Canadian Food Trivia
Hello Fellow Foodies,
Happy Canada Day!
We hope you enjoy your holiday with family, friends and lots of great food, while you are chowing down, here is some great Canadian Food Trivia for you
St. Lawrence Market - Our favourite food place!
In case you didn’t know St. Lawrence Market has played an major part in the city’s food scene since it began 217years ago. As a matter of fact, at one time it was a bylaw that you could only buy fruit, vegetables, meat, fish & dairy products in Toronto at St. Lawrence Market. Saturday was the designated shopping day so people could not shop the other days of the week. The main south market building was originally built as city hall, the police station and the jail in the basement. It was converted to a public market building in 1902.It is hard to imagine but St. Lawrence Market is older than Canada itself.
As you dig into your food box take a minute to think about the history behind your food. Here are some of the interesting facts about Canadian Food Inventions
Kozlik’s Mustard – Canada’s mustard maker since 1948 with over 38 flavours is located in the historic St. Lawrence Market
Ketchup Chips -This is inexplicably a Canadian classic. The ketchup chip has quite a complicated history. Invented in the '70s (the ultimate decade of experiment), the ketchup chip came to be when Hostess (now Lays) rolled the dice on a line of fruit-flavoured chips, like orange and grape.
Walter Caesar Mix -Named after Walter Chell, a restaurant manager and inventor of the bloody Caesar in Calgary Alberta in 1969
Future Bakery Toronto – Future Bakery, one of Toronto’s best loved bakeries, was started by a gentleman who was once the master baker in Czar Nicholas’s court in Russia. He escaped when the red army came, fled across Europe, fell in love and immigrated to Canada. Once here he opened a small bakery, calling it Future Bakery because it represented his future in a new country with his new love.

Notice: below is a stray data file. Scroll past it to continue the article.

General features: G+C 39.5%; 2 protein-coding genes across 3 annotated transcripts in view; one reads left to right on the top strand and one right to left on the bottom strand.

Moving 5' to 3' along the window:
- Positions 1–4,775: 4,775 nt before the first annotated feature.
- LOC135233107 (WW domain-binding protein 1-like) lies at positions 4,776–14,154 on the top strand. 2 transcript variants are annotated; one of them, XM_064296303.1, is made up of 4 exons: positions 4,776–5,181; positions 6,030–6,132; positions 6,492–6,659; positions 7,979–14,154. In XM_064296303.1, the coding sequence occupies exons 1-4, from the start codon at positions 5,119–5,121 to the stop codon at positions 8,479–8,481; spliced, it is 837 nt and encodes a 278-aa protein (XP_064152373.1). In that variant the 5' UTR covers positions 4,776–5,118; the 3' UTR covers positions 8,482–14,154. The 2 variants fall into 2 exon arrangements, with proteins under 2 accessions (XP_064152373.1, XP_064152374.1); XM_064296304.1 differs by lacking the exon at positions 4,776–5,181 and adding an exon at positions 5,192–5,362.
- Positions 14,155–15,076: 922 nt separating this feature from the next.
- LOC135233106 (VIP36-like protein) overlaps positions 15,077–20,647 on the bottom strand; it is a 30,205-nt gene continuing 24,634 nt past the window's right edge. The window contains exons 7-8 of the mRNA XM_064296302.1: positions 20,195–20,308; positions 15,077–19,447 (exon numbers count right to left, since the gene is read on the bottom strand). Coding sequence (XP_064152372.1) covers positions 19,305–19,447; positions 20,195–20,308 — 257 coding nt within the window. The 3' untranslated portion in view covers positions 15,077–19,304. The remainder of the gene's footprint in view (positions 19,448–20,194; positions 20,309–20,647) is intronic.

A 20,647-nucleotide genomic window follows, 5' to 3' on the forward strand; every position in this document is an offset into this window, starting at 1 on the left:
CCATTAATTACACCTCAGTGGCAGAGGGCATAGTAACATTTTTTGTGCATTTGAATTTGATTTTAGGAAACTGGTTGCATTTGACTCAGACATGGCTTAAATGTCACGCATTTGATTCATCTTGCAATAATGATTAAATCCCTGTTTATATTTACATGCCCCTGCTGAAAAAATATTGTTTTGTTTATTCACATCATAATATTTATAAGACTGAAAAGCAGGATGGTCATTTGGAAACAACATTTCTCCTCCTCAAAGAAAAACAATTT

Nanaimo Bars - The history of the Nanaimo bar can be traced back to the Vancouver Island city of Nanaimo, B.C., with the first known recipe published in 1953.
Butter Tarts – An Ontario invention. When the French & the English settled Canada the French brought with them the Tarte au Sucre or Sugar Pie recipe. The English brought with them the treacle tart recipe. They both had to adapt the recipes based on ingredients that could be found here in Ontario thus the butter tart was born.
Canada Dry Ginger Ale - In 1890, Canadian pharmacist and chemist John J. McLaughlin of Enniskillen, Ontario, after working in a soda factory in Brooklyn, New York, opened a carbonated water plant in Toronto. McLaughlin was the eldest son of Robert McLaughlin, founder of McLaughlin Carriage and McLaughlin Motor Car. In 1904, McLaughlin created "Canada Dry Pale Ginger Ale". Three years later, the drink was appointed to the Vice Regal Household of the Governor General of Canada, and the label featuring a beaver atop a map of Canada was replaced with the present Crown and shield.
When McLaughlin began shipping his product to New York, it became so popular that he opened a plant in Manhattan shortly thereafter. Canada Dry's popularity as a mixer began during Prohibition, when its flavor helped mask the taste of homemade liquor. In the 1930s, Canada Dry expanded worldwide. From the 1950s onward, the company introduced a larger number of products